On March 12, I wrote a blog about the “Shenanigans in the PA Senate.” The day before my blog, the PA Senate essentially eviscerated a bill that makes it illegal for communities to evict a domestic violence victim from her home for calling 911 “too often.” The Senate Local Government Committee gutted HB 1796 by denying local communities creating paid and/or unpaid sick leave ordinances which threatens victims of domestic violence with loss of their livelihood if they have to take off from work to protect themselves or their family members and cannot get paid or unpaid sick leave that goes beyond federal or state law.
Because of concerns raised by advocates, the Senate so far has not taken the bill to the floor for debate and a vote. However, this morning, the Senate posted their floor calendar for Tuesday, September 16. On the agenda is this bill for third and final consideration. That means that it is likely to be voted on after some debate.
Over the last month, 157 individuals and human rights, anti-violence, public health, and legal services organizations signed onto a letter to the entire Senate calling on them to remove the preemptive employment leave language adopted in Senate Local
Government Committee and pass a clean bill as originally passed in the House.
Here is that letter; FYI, I am one of the signees:
Please take a moment and call your Pennsylvania State Senator and tell him/her to remove the preemptive employment leave language and pass a clean bill. You can find your Senator’s contact information here.
Shenanigans in the Senate. Yesterday, the Pennsylvania Senate Local Government committee added an amendment to HB1796. This bill passed unanimously out of the House of Representatives on January 14, 2014. As it arrived in the Senate, it was designed to make it illegal for communities to evict a domestic violence victim from her home for calling 911 “too often.” The amendment that was added would outlaw local communities from passing/enforcing local paid or unpaid sick leave ordinances.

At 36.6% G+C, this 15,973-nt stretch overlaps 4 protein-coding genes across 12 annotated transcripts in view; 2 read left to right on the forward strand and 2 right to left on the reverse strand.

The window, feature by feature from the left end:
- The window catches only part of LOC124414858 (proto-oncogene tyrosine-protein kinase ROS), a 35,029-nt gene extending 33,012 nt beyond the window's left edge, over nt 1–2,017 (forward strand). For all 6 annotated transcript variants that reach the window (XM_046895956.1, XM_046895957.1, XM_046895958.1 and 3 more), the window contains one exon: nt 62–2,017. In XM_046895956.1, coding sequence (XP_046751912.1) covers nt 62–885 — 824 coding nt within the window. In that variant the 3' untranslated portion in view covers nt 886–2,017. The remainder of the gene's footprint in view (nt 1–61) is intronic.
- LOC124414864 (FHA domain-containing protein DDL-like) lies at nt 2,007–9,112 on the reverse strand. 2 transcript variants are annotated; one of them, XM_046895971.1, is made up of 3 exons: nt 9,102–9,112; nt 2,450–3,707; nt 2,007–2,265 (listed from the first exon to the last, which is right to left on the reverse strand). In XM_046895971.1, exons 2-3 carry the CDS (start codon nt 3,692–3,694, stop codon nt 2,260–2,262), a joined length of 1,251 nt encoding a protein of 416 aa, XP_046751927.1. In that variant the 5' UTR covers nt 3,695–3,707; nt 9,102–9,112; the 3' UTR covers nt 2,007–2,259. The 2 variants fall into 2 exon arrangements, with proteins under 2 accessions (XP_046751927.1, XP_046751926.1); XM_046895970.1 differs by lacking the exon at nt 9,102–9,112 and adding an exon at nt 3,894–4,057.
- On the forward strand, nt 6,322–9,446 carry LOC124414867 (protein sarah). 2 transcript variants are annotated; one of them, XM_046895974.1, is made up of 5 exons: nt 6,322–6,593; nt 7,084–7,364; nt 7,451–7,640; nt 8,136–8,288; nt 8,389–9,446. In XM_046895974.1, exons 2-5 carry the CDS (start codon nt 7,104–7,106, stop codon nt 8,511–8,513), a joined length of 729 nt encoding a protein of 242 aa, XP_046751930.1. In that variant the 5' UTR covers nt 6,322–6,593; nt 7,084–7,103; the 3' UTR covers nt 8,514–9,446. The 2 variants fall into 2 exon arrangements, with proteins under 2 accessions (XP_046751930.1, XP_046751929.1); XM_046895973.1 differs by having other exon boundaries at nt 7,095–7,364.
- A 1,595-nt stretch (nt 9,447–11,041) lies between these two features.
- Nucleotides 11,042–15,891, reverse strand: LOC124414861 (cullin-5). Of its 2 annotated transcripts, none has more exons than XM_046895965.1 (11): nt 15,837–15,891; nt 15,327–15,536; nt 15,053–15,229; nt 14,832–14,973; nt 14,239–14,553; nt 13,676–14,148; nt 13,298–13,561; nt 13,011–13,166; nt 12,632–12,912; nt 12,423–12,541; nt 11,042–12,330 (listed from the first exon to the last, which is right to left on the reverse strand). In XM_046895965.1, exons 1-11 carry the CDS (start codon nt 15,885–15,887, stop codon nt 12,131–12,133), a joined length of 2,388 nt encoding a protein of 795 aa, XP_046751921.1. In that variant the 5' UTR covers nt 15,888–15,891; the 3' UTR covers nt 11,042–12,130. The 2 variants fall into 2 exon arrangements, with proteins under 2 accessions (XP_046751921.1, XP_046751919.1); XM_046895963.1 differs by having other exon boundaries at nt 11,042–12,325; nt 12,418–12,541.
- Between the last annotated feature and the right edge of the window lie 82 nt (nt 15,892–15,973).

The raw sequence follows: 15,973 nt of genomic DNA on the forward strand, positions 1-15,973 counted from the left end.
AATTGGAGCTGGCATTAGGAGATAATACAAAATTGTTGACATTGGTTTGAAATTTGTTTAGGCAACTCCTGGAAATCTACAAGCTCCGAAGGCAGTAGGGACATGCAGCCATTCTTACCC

The amendment added by the Senate Local Government Committee—shown in all caps here—basically guts this bill. On one hand, it protects victims of domestic violence from being evicted but, on the other hand, it threatens them with loss of their livelihood if they have to take off from work to protect themselves or their family members and cannot get paid or unpaid sick leave that goes beyond federal or state law. Note, federal and state law only protect people who take sick leave who are employed by companies with 50 or more full-time equivalent employees. Since the majority of employers have fewer than 50 employees, this amendment could threaten a victim of domestic violence in two ways:
She could lose both of her livelihood and her home should she be unable to pay the rent as a result of her job loss.
She might be forced into continuing the violent relationship should she want to leave if she fears losing her job and can’t take off time from work to productively deal with the violence and injuries that have been inflicted, even after having emergency service intervention.
Members of the Senate Appropriations Committee need to be contacted asap to ask them to strip the “paid/unpaid sick leave preemption” amendment out of the bill. See note below.
The members of the committee are as follows. You can get their contact info by either going to the Senate Appropriations page or by linking directly to your state Senator below.
Thanks for contacting your legislator if she/he is on the Appropriations Committee. Tell her/him to call for the removal of the paid/unpaid sick leave amendment that was added to the bill in the Senate Local Government Committee and then send the clean bill to the Senate floor for a full vote.
Progressive commentary from Gainesville, Florida, once called the Berkeley of the South. Potano was the chief of and the only known name of the Native American tribe inhabiting the area around what is now Gainesville at the time the Europeans arrived.
“It takes no compromise to give people their rights…it takes no money to respect the individual. It takes no political deal to give people freedom. It takes no survey to remove repression.” – Harvey Milk